It is obvious from the e-mail messages (evidence in the Senate Indian Affairs Committtee investigation) between Jack Abramoff and his business partner, Michael Scanlon, that they had nothing but contempt for the tribal leaders that funded Abramoff’s political kitties. And as for being a “super lobbyist” (as Saunders refers to him), Abramoff directed most of the tribes’ money to his own private slush funds not to Greenberg-Traurig, the lobbying firm he was nominally employed by.
And as for Debra J. Saunders, you have to read the fifth paragraph of her Sunday column carefully to catch her unequal comparison of “Abramoff” money received by Sen. Patty Murray and Rep. Richard Pombo: Murray’s money ($40,980 in 2002 and 2004) came only from “Abramoff tribes” while Pombo’s money came directly from Abramoff and his wife ($7,000 in 2004) as well as from “Abramoff tribes” ($33,500 in 2004).
So Debra and others, Lay Off The Tribes and see Abramoff for what he really is, Republican confidence man who saw in tribal profits a path to political riches for the party of George W. Bush.

Bush signed anti-torture statute with fingers crossed

· Edgewise, Paleoblogs, Republicans

>”When I use a word,” Humpty Dumpty said, in rather a scornful tone, “it means just what I choose it to mean–neither more nor less.”
>
>”The question is, ” said Alice, “whether you can make words mean so many different things.”
>”The question is,” said Humpty Dumpty. “which is to be master–that’s all.”
Lewis Carroll, Through the Looking Glass
> First, the President signaled his intention to reserve his authority, as Commander in Chief, to ignore statutory mandates. These include provisions that require advance notice of congressional committees before the use of funds to initiate a special access program, a new overseas installation, or a new start program; and a “report and wait” provision that requires the President to wait 15 days after notifying six congressional committees before using certain appropriations to transfer defense articles or services to another nation or an international organization for international peacekeeping, peace enforcement, or humanitarian assistance operations.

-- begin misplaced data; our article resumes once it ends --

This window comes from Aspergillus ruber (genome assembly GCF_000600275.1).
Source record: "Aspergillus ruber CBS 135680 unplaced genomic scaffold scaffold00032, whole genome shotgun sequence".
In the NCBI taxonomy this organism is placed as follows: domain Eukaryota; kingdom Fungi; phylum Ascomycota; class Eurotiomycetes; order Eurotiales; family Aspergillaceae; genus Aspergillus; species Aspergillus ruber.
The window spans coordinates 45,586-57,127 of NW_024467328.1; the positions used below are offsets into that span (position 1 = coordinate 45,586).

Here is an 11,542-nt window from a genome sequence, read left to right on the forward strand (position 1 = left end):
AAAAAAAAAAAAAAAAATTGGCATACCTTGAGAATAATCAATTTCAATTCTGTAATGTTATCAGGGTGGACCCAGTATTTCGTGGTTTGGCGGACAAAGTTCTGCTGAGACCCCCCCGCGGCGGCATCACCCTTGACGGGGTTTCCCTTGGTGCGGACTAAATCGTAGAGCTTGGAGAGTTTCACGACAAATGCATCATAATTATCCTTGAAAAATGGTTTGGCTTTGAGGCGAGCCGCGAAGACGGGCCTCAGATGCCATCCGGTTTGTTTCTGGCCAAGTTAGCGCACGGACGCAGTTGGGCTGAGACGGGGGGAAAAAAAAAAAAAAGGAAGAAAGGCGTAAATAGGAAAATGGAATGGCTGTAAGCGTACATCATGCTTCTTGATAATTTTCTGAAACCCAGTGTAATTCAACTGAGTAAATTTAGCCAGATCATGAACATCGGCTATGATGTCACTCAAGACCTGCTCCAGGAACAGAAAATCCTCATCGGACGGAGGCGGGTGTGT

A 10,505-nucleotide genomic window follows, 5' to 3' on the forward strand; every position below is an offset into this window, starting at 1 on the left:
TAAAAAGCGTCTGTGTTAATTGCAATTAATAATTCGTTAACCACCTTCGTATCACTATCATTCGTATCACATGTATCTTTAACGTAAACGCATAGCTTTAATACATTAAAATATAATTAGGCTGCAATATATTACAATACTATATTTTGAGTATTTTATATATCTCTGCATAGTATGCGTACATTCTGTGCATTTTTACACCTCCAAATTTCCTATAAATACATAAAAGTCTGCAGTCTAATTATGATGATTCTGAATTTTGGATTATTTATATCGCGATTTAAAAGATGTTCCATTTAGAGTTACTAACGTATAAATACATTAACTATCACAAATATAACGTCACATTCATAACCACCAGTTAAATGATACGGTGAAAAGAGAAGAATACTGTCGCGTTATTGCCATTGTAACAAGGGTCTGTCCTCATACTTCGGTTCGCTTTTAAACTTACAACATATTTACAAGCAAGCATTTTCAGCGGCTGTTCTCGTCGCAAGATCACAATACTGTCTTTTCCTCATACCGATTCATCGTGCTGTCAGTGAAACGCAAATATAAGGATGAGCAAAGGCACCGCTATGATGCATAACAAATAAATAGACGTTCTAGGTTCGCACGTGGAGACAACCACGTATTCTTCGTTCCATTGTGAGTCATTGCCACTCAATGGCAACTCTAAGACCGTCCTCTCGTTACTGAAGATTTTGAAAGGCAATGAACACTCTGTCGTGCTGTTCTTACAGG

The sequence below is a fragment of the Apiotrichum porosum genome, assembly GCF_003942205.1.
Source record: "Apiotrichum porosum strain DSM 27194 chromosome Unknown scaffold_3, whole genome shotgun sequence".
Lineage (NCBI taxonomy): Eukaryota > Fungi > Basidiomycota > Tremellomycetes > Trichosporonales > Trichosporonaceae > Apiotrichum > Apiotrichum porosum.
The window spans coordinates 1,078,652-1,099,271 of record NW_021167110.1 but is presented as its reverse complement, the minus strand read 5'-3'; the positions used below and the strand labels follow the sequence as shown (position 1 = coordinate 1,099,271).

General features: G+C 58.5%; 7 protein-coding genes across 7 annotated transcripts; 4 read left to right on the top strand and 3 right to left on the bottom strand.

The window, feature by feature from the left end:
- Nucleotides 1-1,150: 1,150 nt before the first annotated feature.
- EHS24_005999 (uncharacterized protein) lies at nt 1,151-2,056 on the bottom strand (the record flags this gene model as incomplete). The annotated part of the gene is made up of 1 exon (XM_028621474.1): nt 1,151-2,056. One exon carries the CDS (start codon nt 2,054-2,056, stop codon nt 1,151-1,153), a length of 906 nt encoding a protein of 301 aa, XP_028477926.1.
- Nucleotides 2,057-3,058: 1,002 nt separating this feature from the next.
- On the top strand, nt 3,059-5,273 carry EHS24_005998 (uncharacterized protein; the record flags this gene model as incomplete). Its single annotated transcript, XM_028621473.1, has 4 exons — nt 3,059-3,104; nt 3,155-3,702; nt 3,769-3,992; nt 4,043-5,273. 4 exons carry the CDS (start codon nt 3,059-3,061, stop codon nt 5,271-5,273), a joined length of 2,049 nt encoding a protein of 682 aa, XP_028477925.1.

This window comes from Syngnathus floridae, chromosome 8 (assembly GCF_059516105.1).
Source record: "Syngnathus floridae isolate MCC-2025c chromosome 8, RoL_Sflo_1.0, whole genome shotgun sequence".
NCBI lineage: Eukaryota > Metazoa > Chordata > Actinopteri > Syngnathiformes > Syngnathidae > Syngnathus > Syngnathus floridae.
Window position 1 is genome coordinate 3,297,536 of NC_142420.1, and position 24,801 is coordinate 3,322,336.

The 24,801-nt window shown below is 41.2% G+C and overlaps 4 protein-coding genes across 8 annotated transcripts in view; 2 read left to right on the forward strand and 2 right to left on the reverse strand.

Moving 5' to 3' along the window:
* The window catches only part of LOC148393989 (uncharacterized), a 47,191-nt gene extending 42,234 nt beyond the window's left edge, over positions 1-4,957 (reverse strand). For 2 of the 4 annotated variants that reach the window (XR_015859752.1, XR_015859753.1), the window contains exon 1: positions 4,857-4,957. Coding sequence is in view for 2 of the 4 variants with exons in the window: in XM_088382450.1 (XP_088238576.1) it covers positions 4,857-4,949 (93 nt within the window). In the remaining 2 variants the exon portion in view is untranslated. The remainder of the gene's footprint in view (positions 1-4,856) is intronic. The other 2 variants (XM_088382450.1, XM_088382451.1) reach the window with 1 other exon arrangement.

>
> …
>
>Second, the President unsurprisingly signals that the Administration reads the Graham Amendments to cut off currently pending habeas cases, including most importantly the Hamdan case that’s now before the Supreme Court and the Al Odah case (Rasul on remand) that the U.S. Court of Appeals for the D.C. Circuit has under review
Marty Lederman, So Much for the President’s Assent to the McCain Amendment

Abramoff & DeLay: “free-market ” friends

· Edgewise, Paleoblogs, Republicans

Just cleaning out my files….here’s an excerpt from Thomas B. Edsall’s piece in the Washington Post from 2004:

In 1995, Abramoff took on another major client, the Commonwealth of the Northern Mariana Islands, an American protectorate in the Pacific. Again, he capitalized on his ability to exploit conservative ideology.
The Marianas sought to retain exemptions from U.S. immigration and labor laws to import laborers from China at $3.05 an hour — $2 under the federal minimum wage — to make garments labeled “Made in the U.S.A.” Abramoff portrayed the Marianas as a case study of the success of the free market unfettered by wage and immigration laws.
DeLay became Abramoff’s strongest ally, leading the fight against Democratic efforts to impose wage, hour and immigration regulations on the protectorate. On a trip to the Marianas, DeLay told officials, according to media accounts:

“When one of my closest and dearest friends, Jack Abramoff, your most able representative in Washington, D.C., invited me to the islands, I wanted to see firsthand the free-market success and the progress and reform you have made.”

[By Thomas B. Edsall
Washington Post Staff Writer
Monday, November 8, 2004; Page A23 ]
and the latest on suspension of habeas corpus for Guantanamo prisoners….